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Getting benefits from raw foods without going all nuts

In recent years, raw food diets have become popular. This week on “Take Care.” WRVO's weekly health and wellness show, hosts Linda Lowen and Lorraine Rapp speak with Yuri Elkaim, a holistic nutritionist and blogger for U.S. News and World Report. Elkaim explains how to get the benefits of eating more raw foods, even if you don't want to completely give up your favorite grilled, steamed or baked dishes.

Linda Lowen: What are the principals behind a raw food diet and when we say raw, are we really talking raw?

Yuri Elkaim: I don't espouse following a 100 percent raw food diet for everyone, that's not what this is about. But I think the premise is about incorporating more raw foods into your diet. So whether that is, if you’re eating traditional foods and then you have more vegetables and fruit in their raw form, then that's awesome. So the benefits of eating more raw foods is, first and foremost, that the foods are closer to their natural state. So it's like if you were to pick an apple off a tree and eat it then. That's really the ideal because it's freshest, it's most rich in nutrients. So as soon as we start cooking things and denaturing them, whether it be the processing of foods or the cooking and baking from the heat, we start to lose a lot of the minerals and vitamins and a lot of the phytonutrients that are so important for fighting disease. So that's really the big benefit of eating more vegetables and fruits in their raw state. Additionally, we're looking at a higher water content and when you consider, by taking the example of cooking a hamburger, if you put a hamburger patty, if you make it from scratch, and you put the hamburger patty on the barbecue, what happens is that it shrivels up and shrinks and that is because it loses a lot of its water. The other benefit, which again is debatable, is the fact that raw foods tend to have a higher degree of food enzymes. And this just essentially means that if you have a food in its raw state that has inherent enzymes in it, that assists your body in digesting it.

Lorraine Rapp: If I'm going to steam my broccoli, how much of the value of the broccoli are we really losing if we steam it? It's just so much easier to eat that way.

Yuri Elkaim: If you talk to some extremists, if you were to steam your broccoli for a minute, it's like the end of the world. But I don't take that position at all, because as far as I’m concerned, if you’re incorporating more plant foods into your diet, you’re winning. And certain foods actually are easier to digest, and perhaps better if they are slightly steamed.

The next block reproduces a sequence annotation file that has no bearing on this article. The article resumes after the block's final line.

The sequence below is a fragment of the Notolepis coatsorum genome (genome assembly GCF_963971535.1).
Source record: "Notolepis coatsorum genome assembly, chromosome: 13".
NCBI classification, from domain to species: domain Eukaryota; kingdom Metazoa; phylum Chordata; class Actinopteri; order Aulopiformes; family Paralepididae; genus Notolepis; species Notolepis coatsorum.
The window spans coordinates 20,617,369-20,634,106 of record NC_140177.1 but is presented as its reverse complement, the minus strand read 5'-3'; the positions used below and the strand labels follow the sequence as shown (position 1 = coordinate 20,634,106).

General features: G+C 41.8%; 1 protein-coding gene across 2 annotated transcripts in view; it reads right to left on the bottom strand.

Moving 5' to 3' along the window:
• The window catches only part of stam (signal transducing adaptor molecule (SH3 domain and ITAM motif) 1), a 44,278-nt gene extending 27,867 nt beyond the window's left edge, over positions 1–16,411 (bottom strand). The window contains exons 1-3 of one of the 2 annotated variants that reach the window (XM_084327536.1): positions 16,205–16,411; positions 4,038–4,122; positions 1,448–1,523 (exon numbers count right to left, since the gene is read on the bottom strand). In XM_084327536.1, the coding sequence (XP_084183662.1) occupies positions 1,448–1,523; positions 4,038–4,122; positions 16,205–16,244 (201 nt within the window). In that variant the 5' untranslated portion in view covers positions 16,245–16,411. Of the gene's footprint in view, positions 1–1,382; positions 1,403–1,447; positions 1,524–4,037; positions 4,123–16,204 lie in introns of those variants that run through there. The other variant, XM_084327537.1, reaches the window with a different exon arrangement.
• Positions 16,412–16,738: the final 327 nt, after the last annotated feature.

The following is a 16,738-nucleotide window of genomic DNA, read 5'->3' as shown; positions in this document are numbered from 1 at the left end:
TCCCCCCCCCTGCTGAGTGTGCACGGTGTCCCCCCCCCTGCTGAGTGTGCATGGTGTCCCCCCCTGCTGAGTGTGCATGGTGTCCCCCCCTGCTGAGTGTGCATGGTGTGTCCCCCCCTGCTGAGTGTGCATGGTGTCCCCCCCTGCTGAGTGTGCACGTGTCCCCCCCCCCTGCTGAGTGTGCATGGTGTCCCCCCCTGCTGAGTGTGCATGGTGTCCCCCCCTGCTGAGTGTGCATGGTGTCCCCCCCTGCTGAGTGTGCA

Linda Lowen: What percentage of one’s diet should be eaten raw?

Yuri Elkaim: Two-thirds to three-quarters of my food throughout the day ideally should be, or I kind of aim for [being] in their raw state.

Linda Lowen: So if somebody wanted to boost raw food in their diet, the sorts of things you’re talking about are like swaps. You could have carrots or celery with hummus instead of chips. That’s the kind of stuff that you’re talking about when you say eating “raw.”

Yuri Elkaim: Yeah, totally. I’m a real big realist. And I’ve gone and seen the gourmet raw stuff. The reality is, it’s very heavy. If you pick up any kind of gourmet raw food book, the recipes are raw pizzas, raw hamburgers, obviously they don’t contain meat, so the substitutes very often are nuts and seeds. And you can’t eat that amount of nuts and seeds day in and day out. Occasionally if you wanted to have them as a treat, that’s fine. But I think for most people, the raw food diet has a certain stigma to it. And the way I approach it, let’s just look at having a salad, making a juice, making a smoothy, snacking on carrots, different veggies that you enjoy -- apples, pears, berries. I mean there are very simple ways to get in a lot of raw foods in a kind of non-, kind of crazy manner.